Image: Lizard Island
Voyages Hotels & Resorts
Right on the Great Barrier Reef, the alluring Lizard Island in Coastal North Queensland delivers absolute exclusivity, top-flight dining and a to-do list sure to satiate those who must do.
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updated 10/21/2008 4:44:50 PM ET 2008-10-21T20:44:50

The South Seas are all about fantasy islands. Think of the mutinous Fletcher Christian falling head over heals for Polynesian femme fatales. Or Gauguin going native on Tahiti. Or Marlon Brando dropping out on his very own tropical atoll. Even reality-show survivors have come to know the charms of gorgeous white-sand strands, palm trees and turquoise lagoons, with plenty of fish in the sea, fruit on the trees — and maybe just a little bit of rum to wash it all down.

That’s the dream offered by posh island hideaways like the Bora Bora Lagoon Resort and Le Meridien Bora Bora in French Polynesia, albeit with modern touches like overwater bungalows, wireless internet, al fresco spas and private plunge pools. Oh, what the boys of His Majesty's Bounty could have done with all that.

But the other hotels and resorts on the Forbes Traveler list of the 10 best hotels in Australia, New Zealand and the South Pacific — as determined by the Forbes Traveler 400 board of experts — offer up a much different whimsy. All are far removed from the Bora Bora vibe. When it comes to hotels, this is one of the world’s most diverse regions. There are upscale urban abodes and rustic wilderness lodges, über-hip beach pads and bygone country inns that look as if they were transported lock, stock and every gin-and-tonic from jolly old England.

On Australia’s Gold Coast, Palazzo Versace is Donatella Versace’s first venture into the world of sleep. Not surprisingly, the décor is just as glam as her frocks and fashion accessories — like those high-backed lavender chairs in the Le Jardin bar, with their voyeuristic views of whoever happens to be swimming in the pool right outside. The over-the-top marble lobby would do Vegas proud; it's about as far as you could possibly get from Crocodile Dundee’s down under.

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Contrast that to Lilianfels resort and spa, which verily floats in the Blue Mountains west of Sydney. The country home of Sir Frederick Darley, the white-wigged chief justice of New South Wales, the rambling Victorian manse has been transformed into a classy and comfortable highland escape by the Orient-Express hotel group. With its meticulously preened English gardens, roaring fireplaces and high tea on the verandah, the resort is a throwback to the days when Australia was a far corner of the British Empire, and the Blue Mountains the outer edge of western civilization.

It’s yet another quantum leap to the Park Hyatt Sydney and its waterfront location opposite the famed Opera House. The elongated avant-garde architecture and dockside location transform the hotel into a pseudo cruise ship permanently moored in one of the earth’s most dramatic locations. Aiding and abetting the maritime illusion is a “top deck” with swimming pool, lounge chairs and array of flags that flutter in the harbor breeze.

New Zealand offers a different kind of escape. With its tartan motifs and blazing hearths, fly fishing and deer hunting, Huka Lodge near Lake Taupo feels more like the Scottish Highlands than anything one would expect to find in the antipodes. And the guest book reads like a who’s who of British notoriety — everyone from the Queen and countless lords and ladies, to the members of Pink Floyd and Monty Python.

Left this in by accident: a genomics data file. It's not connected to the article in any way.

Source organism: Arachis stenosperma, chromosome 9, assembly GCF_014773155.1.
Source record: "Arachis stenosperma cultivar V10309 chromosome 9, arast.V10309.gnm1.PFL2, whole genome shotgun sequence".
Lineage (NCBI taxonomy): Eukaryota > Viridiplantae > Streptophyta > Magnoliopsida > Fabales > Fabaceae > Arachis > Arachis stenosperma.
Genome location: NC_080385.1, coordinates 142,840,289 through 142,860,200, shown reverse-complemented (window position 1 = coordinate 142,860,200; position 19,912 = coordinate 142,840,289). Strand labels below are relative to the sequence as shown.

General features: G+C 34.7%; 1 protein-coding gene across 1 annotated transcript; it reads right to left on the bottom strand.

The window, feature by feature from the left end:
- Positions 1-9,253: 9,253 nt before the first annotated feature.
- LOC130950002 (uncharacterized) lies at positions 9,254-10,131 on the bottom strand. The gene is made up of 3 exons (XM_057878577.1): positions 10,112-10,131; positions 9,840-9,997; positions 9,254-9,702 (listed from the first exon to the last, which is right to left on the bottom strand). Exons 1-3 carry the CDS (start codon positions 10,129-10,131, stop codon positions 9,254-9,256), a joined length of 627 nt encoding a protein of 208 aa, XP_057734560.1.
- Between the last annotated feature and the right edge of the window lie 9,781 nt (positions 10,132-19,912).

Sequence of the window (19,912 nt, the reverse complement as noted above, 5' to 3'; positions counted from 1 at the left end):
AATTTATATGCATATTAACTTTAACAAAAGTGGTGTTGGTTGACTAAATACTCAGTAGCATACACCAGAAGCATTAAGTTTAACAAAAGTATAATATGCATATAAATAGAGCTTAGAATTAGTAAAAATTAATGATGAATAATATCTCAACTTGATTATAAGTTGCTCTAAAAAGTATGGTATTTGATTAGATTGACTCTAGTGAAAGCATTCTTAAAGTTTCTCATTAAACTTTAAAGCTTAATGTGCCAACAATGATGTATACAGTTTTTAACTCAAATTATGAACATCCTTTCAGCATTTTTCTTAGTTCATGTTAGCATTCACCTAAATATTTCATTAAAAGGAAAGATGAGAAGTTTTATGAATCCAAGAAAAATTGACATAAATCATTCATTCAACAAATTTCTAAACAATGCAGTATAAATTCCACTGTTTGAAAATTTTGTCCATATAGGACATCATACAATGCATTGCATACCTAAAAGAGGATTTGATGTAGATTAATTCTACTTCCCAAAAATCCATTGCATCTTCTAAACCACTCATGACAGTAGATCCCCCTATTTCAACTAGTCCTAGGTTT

Blanket Bay resort, near Glenorchy, boasts more of an Alpine vibe, a sleek stone-and timber lodge enveloped by snow-capped peaks in a part of the South Island that served as one of the dramatic backdrops for the “Lord of the Rings” trilogy. Less than 30 miles from Queenstown, the lodge is also perfectly placed for snowboarding, bungee jumping, heli-skiing, jet boating and other adrenaline-pumping sports.

Image: Palazzo Versace
Palazzo Versace
Donatella Versace's glam Italian style is everywhere at the Palazzo Versace on Australia's Gold Coast.
Ironically, the best desert island escape on our list isn’t even Polynesian. It’s an Aussie outpost called Lizard Island, located at the very northern most tip of the Great Barrier Reef, a place so remote you can only get their by private plane or boat. Although primarily renowned for its scuba and sports fishing, Lizard is also an ideal place for getting away from it all along secluded beaches and jungle trails where yours are likely the only footprints. “Not like anywhere else,” said one of the Forbes Traveler 400 experts. “Simple but perfect. I wanted to stay forever.”

You could easily say that for all of the hotels and resorts on our South Pacific list.

Photos: Awesome Australia

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  1. The sacred monolith of Uluru, or Ayers Rock, is located in Central Australia's Uluru-Kata Tjuta National Park, which is a World Heritage site. (Torsten Blackwood / AFP - Getty Images) Back to slideshow navigation
  2. Be careful going down the road in Western Australia. There could be camels, wombats or kangaroos trying to cross. (Nick Rains / Tourism Australia) Back to slideshow navigation
  3. A kangaroo stands next to a rare waterhole as sheep gather and look for food on a station near White Cliffs in the state of New South Wales. (William West / AFP) Back to slideshow navigation
  4. Tourists look at spectacular cathedral termite mounds in the Litchfield National Park near Darwin in Australia's Northern Territory. Often visible along the Northern Territory, also know as the "Top End" highways, they are amongst the largest mounds built by termites anywhere in the world and are reminiscent of mediaeval cathedrals. (Greg Wood / AFP - Getty Images) Back to slideshow navigation
  5. A koala rests on a branch at Sydney Wildlife World, which features Australian flora and fauna set amongst natural habitats and ecosystems. Koalas feed almost exclusively on tough, toxic eucalyptus leaves, which they can digest because they have the longest gut for their size of any mammal. (Greg Wood / AFP - Getty Images) Back to slideshow navigation
  6. Located near Alice Springs in the Northern Territory, the East MacDonnell Ranges Aerial are part of the remains of mountains that once went as high as the Himalayas. The East MacDonnell's are more varied and less crowded than the more popular West McDonnell Range. (Brian Geach / Tourism Australia) Back to slideshow navigation
  7. Visitors stand on a cantilever at the Illawarra Fly Treetop Walk tourist attraction that overlooks rainforest and coastline in the center in the Illawarra region, south of Sydney, in Australia's New South Wales. The Illawarra region gets its special character from the way the escarpment meets the sea. (Greg Wood / AFP - Getty Images) Back to slideshow navigation
  8. Pinnacles, ancient limestone formations, rise out of the sand in Nambung National Park. There are thousands of pillars in this Western Australian area, which offer photographers images at sunrise and sunset. (Tourism Australia) Back to slideshow navigation